This exotic adventure sport—where a helicopter takes skiers to summits no lift can reach—is becoming more accessible, thanks to an innovative tour outfit called Heli.

Most resort skiers have a vague idea what heli-skiing is, and that picture centers around it being an activity for the very wealthy and the odd sponsored athlete on a catalog photo shoot. Unfortunately, it’s a truism with a little too much truth to it.

But two young entrepreneurs want to change that. With the founding of (yes, there’s a .life domain now), Brandon Darnton and Brock Strasbourger hope to bring that legendary backcountry adventure, and a few others, to people who never thought they’d have the dough to go. Together with Heli founder and CEO Andy Culp, they’ve corralled some of heli-skiing’s top operators into an online travel clearinghouse, making searching and booking a more seamless process for a new generation of heli-skiers. We asked Darnton for a 300-foot-view of the industry.

Is heli-skiing a bucket-list activity, or is it within reach as an annual vacation?

“For some folks, heli-skiing is a once in a lifetime trip; the prospect of skiing/riding the best and most pristine lines in the world is so powerful that several years of planning and saving for a single trip is not unheard of. However, it’s definitely accessible enough to be an annual, semi-annual, or even more frequent indulgence.

“Heli offers new, different, and global bucket-list type options across the adventure category. Japan is very different than British Columbia, which is very different than Iceland and Alaska and Norway, etc. We feel that the days of going to the same operator for 20 years in a row are over. People want to explore new regions and embark on new experiences.”

Who are the people I’m likely to be with on a heli trip?

“Booking a private lodge for your own group of friends lets you control the entire experience, but meeting new people can be half the fun. If you choose a shared lodge trip, you’ll meet a wide variety of guests: Explorers. Adventurers. Curious folks. . . . There really is no ‘regular’ heli-skier. The only certainty about the type of people on the heli trip is that everyone loves to ski and loves the mountains. We’ve heli-skied with kids as young as 13 and older athletes well into their 70s who ski circles around younger guests. The beauty of heli-skiing, outside of the amazing terrain and conditions, is the relationships that you forge with people from all over the world, of all ages and abilities. It really isn’t about skill level as terrain can be catered to all types, shapes, and sizes. It’s mostly about connecting and about stepping outside of normality.”

How do people typically make the transition from resort skiers to heli-skiers?

“It’s generally understood that heli and other backcountry skiing adventures are the highest level of skiing experience that one can pursue. Once a skier or rider has gained a level of comfort skiing in a resort setting and has experienced the feeling of a deep powder day, they will be inclined to maximize that feeling. Heli-skiing is the best way to do that. The resort skiing experience is becoming increasingly more expensive and crowded. This increase in resort costs combined in many cases with a decreased experience has led a number of skiers to pursue heli trips as an alternative. Why have 10 average ski days at a resort when you can have five days of heli-skiing and get the best turns of your life for a similar price? It’s about quality over quantity.”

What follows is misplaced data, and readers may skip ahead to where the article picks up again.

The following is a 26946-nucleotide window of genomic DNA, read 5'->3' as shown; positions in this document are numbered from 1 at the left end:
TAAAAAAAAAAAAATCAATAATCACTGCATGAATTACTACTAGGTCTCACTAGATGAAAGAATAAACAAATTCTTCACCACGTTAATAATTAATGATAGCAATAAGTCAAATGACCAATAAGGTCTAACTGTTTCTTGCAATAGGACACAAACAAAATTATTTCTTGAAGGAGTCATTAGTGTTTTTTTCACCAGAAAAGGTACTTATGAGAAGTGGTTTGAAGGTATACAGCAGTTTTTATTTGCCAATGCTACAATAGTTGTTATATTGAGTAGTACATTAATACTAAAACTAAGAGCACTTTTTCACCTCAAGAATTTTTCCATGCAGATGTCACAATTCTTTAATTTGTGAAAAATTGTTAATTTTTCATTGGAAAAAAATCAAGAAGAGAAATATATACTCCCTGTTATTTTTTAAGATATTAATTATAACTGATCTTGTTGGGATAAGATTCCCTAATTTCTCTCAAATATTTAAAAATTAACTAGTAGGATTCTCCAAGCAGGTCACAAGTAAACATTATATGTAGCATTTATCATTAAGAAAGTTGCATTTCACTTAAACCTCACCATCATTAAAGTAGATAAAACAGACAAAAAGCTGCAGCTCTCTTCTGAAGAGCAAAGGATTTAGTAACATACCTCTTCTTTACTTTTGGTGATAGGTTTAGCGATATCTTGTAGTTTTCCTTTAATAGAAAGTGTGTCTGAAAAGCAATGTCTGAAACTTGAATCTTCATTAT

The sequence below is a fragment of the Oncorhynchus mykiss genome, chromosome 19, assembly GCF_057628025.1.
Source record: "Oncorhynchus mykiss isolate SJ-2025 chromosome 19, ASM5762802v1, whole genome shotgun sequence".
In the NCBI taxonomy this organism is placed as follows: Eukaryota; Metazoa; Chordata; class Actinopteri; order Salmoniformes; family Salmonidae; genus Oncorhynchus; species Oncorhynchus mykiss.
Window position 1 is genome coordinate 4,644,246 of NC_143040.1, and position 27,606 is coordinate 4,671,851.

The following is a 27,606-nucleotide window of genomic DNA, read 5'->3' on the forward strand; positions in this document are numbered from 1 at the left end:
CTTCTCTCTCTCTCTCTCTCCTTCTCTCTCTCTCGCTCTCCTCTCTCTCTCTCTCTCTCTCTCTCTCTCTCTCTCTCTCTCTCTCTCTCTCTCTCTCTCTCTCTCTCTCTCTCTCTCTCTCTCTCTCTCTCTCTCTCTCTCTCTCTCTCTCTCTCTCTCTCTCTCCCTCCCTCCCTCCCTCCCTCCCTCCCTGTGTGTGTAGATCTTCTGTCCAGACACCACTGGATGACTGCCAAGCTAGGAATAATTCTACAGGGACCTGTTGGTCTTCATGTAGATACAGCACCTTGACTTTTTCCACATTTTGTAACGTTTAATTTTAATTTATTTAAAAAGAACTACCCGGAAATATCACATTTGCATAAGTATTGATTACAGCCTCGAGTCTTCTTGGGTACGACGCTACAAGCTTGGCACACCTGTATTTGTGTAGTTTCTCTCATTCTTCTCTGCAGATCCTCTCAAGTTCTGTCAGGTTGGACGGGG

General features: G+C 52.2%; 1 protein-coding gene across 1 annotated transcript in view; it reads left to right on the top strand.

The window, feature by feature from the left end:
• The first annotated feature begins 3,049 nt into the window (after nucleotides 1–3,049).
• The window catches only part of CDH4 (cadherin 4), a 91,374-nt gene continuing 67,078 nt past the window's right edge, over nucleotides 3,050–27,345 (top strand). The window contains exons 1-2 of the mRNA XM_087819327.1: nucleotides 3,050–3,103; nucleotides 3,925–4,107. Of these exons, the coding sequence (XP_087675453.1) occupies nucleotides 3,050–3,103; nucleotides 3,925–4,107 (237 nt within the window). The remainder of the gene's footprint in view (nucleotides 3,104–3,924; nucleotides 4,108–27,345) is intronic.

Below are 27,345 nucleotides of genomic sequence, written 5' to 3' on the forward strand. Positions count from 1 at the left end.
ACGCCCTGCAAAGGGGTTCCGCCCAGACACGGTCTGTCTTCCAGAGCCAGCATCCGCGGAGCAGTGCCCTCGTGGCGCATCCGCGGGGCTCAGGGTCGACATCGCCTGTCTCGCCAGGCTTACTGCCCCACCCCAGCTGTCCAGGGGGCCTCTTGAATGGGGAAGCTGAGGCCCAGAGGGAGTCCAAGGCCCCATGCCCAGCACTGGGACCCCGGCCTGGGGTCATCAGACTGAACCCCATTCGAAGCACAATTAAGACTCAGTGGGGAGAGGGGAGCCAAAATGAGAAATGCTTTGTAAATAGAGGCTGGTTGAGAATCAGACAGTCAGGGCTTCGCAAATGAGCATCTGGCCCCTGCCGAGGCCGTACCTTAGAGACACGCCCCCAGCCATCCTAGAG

What does a heli-ski adventure cost?

“Costs can vary greatly depending on the length of stay, location, lodging options, time of year, etc. Generally, heli-skiing costs range from $750 to $1,500 per day, depending on the level of luxury, group size, and whether you’re paying for limited or unlimited vertical.”

What skill levels are required?

“An intermediate skier with the ability to ski powder is ready to go. Backcountry safety is paramount and while we encourage classes and training, all of our operators are personally vetted, safety certified, and provide sufficient training prior to taking customers into the backcountry. The general rule of thumb is that you need to be comfortable skiing down a black diamond at a resort. There is no previous backcountry experience required. Above all, a minimal level of fitness is very helpful.”

What happens to my trip when the weather isn’t cooperating?

 “Mother Nature always has the final say in adventure travel. British Columbia offers the most consistent and reliable conditions in the heli-skiing industry; generally, on a seven-day heli-skiing tour, you can expect one down day. On these days, there are activities—depending on the lodge—like fishing, hiking, snowshoeing, cross-country skiing, spa, fitness center, photography, or just relaxing and enjoying your time in the wilderness while giving your tired legs a rest. In a worst case scenario where you have multiple down days, operators will often refund the unused ski days or give you a lodge credit for a future trip.”